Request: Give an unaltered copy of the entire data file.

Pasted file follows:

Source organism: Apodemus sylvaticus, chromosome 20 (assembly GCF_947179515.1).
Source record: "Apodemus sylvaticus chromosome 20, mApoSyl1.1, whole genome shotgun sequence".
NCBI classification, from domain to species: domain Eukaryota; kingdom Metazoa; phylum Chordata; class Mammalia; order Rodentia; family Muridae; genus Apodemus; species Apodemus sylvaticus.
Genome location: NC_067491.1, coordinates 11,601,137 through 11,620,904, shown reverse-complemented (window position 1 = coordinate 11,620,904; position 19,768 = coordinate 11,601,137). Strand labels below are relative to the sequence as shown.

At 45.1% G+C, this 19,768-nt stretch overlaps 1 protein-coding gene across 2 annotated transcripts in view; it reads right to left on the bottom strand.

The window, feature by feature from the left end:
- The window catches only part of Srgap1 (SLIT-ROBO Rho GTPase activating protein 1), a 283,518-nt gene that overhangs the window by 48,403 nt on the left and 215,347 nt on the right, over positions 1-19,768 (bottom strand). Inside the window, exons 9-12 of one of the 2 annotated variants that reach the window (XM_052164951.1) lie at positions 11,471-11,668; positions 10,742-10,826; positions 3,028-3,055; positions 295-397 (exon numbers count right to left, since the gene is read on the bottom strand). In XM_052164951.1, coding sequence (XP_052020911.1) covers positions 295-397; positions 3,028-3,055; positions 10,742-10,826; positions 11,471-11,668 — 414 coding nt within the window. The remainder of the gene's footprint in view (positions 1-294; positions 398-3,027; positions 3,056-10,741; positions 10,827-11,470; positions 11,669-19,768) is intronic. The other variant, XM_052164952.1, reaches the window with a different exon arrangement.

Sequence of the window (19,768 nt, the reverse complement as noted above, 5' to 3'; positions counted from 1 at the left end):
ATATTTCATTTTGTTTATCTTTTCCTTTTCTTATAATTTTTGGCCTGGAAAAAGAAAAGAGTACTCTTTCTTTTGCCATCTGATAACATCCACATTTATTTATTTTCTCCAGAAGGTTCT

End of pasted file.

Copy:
Source organism: Apodemus sylvaticus, chromosome 20 (assembly GCF_947179515.1).
Source record: "Apodemus sylvaticus chromosome 20, mApoSyl1.1, whole genome shotgun sequence".
NCBI classification, from domain to species: domain Eukaryota; kingdom Metazoa; phylum Chordata; class Mammalia; order Rodentia; family Muridae; genus Apodemus; species Apodemus sylvaticus.
Genome location: NC_067491.1, coordinates 11,601,137 through 11,620,904, shown reverse-complemented (window position 1 = coordinate 11,620,904; position 19,768 = coordinate 11,601,137). Strand labels below are relative to the sequence as shown.

At 45.1% G+C, this 19,768-nt stretch overlaps 1 protein-coding gene across 2 annotated transcripts in view; it reads right to left on the bottom strand.

The window, feature by feature from the left end:
- The window catches only part of Srgap1 (SLIT-ROBO Rho GTPase activating protein 1), a 283,518-nt gene that overhangs the window by 48,403 nt on the left and 215,347 nt on the right, over positions 1-19,768 (bottom strand). Inside the window, exons 9-12 of one of the 2 annotated variants that reach the window (XM_052164951.1) lie at positions 11,471-11,668; positions 10,742-10,826; positions 3,028-3,055; positions 295-397 (exon numbers count right to left, since the gene is read on the bottom strand). In XM_052164951.1, coding sequence (XP_052020911.1) covers positions 295-397; positions 3,028-3,055; positions 10,742-10,826; positions 11,471-11,668 — 414 coding nt within the window. The remainder of the gene's footprint in view (positions 1-294; positions 398-3,027; positions 3,056-10,741; positions 10,827-11,470; positions 11,669-19,768) is intronic. The other variant, XM_052164952.1, reaches the window with a different exon arrangement.

Sequence of the window (19,768 nt, the reverse complement as noted above, 5' to 3'; positions counted from 1 at the left end):
ATATTTCATTTTGTTTATCTTTTCCTTTTCTTATAATTTTTGGCCTGGAAAAAGAAAAGAGTACTCTTTCTTTTGCCATCTGATAACATCCACATTTATTTATTTTCTCCAGAAGGTTCT